This week on Minnesota Native News Health Report, reporter Emma Needham talks with an M.D. about recommendations for COVID vaccines for our littlest relatives, and provides additional information on vaccine availability.
Vaccines against COVID were approved for children ages 6 months and older in June. However, we’re seeing significantly lower rates of vaccination in our youngest eligible age group, those ages 6 months and older.
According to MN.Gov, 58% of the total Native Population in MN has already been vaccinated and 63% of the state’s native children, ages 5 and up, have also received a vaccine. But only 1.2% of native children ages 1-4 in Minnesota are immunized against COVID 19.
I caught up with one doctor practicing in the metro area to talk about vaccines for our youngest relatives. Dr. April Coming Hay is a board-certified physician and an enrolled member in the 3 Affiliated Tribes of North Dakota.
EN: “How is it possible that they’re coming out so quickly, but are yet the most studied? I know we’re watching Science in real-time. But what would you say to a parent who had that question for you?”
“Well, I would say that a lot of the basics for vaccines are not new, per se. We have had mRNA vaccines for several years. And then also we are having the entire world collectively working on these vaccines. So they’re they’re not skipping any steps in the scientific process or in verification, certification, anything like that. they are following all these steps,” said Dr. Coming Hay.
Children get a smaller dose of COVID-19 vaccine than teens and adults. Also, Overall COVID-19 Vaccine Dosage is based on a person’s Age on the Day of Vaccination, Not their Size or Weight.
Dr. Coming Hay says just like anyone else, babies could get a fever or feel discomfort after the vaccine
“You know, with infants, it’s a little bit harder to tell if they’re feeling pain or if they’re having a headache, but common side effects for infants, if they’re going to have them, are going to be similar to any other vaccination that they receive. Sometimes they might have a fever, it can be a high fever, typically up to 102 or 103 is considered a normal response. They might just see more fussy. So babies are going to show them a little bit differently. But some may not have any symptoms at all,” said Dr. Coming Hay.
Vaccine availability is an ongoing question for many parents. Dr. Coming Hay gives advice to parents looking for infant vaccines.
“Other options, besides clinics, are going to be your local pharmacies. Your local health department is a great resource. There also is a website, it’s called vaccines.gov, you can type in your zip code, and it will give you the different locations that you can get an immunization. And you want to make sure to double-check with some of these places that they are going down to the six-month age, some of them are only going five and above, as well,” Dr. Coming Hay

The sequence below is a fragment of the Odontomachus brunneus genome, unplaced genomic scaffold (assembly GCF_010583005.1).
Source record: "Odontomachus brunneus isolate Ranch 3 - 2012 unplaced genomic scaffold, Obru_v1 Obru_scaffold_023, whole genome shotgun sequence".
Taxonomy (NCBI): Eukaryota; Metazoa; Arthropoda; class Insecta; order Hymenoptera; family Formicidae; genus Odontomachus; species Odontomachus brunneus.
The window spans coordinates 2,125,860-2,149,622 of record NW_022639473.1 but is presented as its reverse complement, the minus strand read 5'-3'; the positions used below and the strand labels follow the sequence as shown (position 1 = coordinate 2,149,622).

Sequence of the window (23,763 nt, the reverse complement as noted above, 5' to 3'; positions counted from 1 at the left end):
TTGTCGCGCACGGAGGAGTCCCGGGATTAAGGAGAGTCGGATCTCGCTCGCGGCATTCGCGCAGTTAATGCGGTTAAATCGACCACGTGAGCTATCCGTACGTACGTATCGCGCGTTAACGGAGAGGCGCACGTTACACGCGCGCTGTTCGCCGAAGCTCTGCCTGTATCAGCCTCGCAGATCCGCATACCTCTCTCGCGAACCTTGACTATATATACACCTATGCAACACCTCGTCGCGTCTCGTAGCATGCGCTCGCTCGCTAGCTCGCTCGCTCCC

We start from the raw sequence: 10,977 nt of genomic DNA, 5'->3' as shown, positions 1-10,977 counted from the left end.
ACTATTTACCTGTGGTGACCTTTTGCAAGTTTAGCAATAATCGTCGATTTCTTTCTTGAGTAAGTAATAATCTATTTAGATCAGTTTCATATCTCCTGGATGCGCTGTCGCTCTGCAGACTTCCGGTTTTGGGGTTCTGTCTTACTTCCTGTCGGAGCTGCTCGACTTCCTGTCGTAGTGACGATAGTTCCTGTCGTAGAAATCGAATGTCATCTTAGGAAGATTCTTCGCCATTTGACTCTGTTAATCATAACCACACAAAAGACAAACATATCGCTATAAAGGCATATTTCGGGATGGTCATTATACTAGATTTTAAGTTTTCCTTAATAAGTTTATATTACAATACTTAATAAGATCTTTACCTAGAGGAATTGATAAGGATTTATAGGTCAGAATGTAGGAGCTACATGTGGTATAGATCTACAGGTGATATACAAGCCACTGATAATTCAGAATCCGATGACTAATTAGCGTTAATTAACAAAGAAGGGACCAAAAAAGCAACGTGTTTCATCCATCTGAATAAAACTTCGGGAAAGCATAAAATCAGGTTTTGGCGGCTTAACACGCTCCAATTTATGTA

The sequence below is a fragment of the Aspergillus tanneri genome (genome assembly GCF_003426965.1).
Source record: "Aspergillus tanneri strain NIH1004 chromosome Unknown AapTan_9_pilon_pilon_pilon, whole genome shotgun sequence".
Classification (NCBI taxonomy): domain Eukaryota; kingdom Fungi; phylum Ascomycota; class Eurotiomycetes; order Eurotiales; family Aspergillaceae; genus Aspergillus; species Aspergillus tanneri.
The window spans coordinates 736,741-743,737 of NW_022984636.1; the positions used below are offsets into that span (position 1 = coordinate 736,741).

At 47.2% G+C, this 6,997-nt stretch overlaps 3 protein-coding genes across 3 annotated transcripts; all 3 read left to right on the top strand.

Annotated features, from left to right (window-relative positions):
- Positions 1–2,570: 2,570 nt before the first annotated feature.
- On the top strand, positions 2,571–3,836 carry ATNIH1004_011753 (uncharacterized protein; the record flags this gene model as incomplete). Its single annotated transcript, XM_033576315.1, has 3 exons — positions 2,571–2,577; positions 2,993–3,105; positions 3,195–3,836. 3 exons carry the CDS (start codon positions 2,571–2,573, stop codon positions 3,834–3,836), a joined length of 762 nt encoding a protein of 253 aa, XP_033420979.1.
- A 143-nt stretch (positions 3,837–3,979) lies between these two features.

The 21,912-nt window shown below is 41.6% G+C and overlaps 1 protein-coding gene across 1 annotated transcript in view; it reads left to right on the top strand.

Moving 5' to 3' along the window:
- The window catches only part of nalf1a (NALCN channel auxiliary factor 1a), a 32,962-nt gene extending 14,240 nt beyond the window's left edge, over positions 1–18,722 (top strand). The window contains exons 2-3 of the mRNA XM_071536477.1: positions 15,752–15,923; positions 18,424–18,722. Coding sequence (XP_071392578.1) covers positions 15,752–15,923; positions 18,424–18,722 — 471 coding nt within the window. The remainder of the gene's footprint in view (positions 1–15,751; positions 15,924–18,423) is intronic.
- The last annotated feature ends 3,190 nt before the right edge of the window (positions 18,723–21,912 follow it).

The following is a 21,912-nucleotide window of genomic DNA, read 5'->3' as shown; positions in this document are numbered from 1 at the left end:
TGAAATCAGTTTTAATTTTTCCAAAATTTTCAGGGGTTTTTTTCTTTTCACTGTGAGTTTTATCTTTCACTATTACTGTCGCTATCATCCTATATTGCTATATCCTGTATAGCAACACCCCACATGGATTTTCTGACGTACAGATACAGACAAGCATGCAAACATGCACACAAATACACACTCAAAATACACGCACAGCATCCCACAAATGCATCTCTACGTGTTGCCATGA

The vaccines.gov website reminds users that vaccines for ages 6 months are being shipped daily and to frequently check back if you did not see any options in their area.
As of right now, only Pfizer-BioNTech and Moderna have been approved for ages 6 months and older. Johnson & Johnson and the Novavax are only for those 18 and older. A primary series for anyone younger than age 50 is two vaccinations, plus one booster, with exceptions made for those with compromised immune systems and chronic health conditions.
As for future vaccines, Dr. Coming Hay says they’re expected, but it’s hard to know when.
“There’s talk about coming out with a new vaccine that’s more directed to the omicron variant but right now it’s sort of just talk. We don’t have a timeline on when new vaccines are coming out. The vaccination that we have right now is targeted toward the alpha variant and so you may know that there’s people out there who are getting vaccinations and then they are still getting infections. The good news is that they’re typically less severe and right now the goal is to decrease hospitalizations.” said. Dr. Coming Hay.
Dr. Coming Hay leaves with a note on why the vaccines remain important for many Native people’s health and values
“Native Americans are at an increased risk for severe illness and complications. Especially, unfortunately, there’s a lot of other conditions such as diabetes that do run rampant in our Native American populations, which puts people at even further risk. So I would just say, you know, to try to talk to your loved ones from a perspective of wanting to be helpful, wanting to protect our elders or people who may not be able to get their immunizations by themselves. We’re trying to protect a community.
Emma Needham reporting for the MN Native News Health Report
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